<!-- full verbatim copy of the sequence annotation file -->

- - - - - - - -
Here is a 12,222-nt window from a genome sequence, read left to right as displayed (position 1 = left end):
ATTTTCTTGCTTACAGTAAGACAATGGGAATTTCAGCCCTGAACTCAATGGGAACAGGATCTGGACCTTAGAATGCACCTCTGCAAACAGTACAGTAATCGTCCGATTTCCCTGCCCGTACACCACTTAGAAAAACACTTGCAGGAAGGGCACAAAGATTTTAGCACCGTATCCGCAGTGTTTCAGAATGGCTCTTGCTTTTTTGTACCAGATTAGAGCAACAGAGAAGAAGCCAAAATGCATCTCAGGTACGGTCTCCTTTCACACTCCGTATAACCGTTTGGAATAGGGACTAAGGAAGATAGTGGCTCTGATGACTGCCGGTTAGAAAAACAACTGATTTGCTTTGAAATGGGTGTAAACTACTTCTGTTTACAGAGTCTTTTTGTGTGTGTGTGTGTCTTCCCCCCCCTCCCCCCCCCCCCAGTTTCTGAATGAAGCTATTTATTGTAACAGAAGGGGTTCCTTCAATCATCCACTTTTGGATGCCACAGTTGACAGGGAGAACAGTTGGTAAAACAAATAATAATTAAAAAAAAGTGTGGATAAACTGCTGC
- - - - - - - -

Here is a 12,222-nt window from a genome sequence, read left to right as displayed (position 1 = left end):
ATTTTCTTGCTTACAGTAAGACAATGGGAATTTCAGCCCTGAACTCAATGGGAACAGGATCTGGACCTTAGAATGCACCTCTGCAAACAGTACAGTAATCGTCCGATTTCCCTGCCCGTACACCACTTAGAAAAACACTTGCAGGAAGGGCACAAAGATTTTAGCACCGTATCCGCAGTGTTTCAGAATGGCTCTTGCTTTTTTGTACCAGATTAGAGCAACAGAGAAGAAGCCAAAATGCATCTCAGGTACGGTCTCCTTTCACACTCCGTATAACCGTTTGGAATAGGGACTAAGGAAGATAGTGGCTCTGATGACTGCCGGTTAGAAAAACAACTGATTTGCTTTGAAATGGGTGTAAACTACTTCTGTTTACAGAGTCTTTTTGTGTGTGTGTGTGTCTTCCCCCCCCTCCCCCCCCCCCCAGTTTCTGAATGAAGCTATTTATTGTAACAGAAGGGGTTCCTTCAATCATCCACTTTTGGATGCCACAGTTGACAGGGAGAACAGTTGGTAAAACAAATAATAATTAAAAAAAAGTGTGGATAAACTGCTGC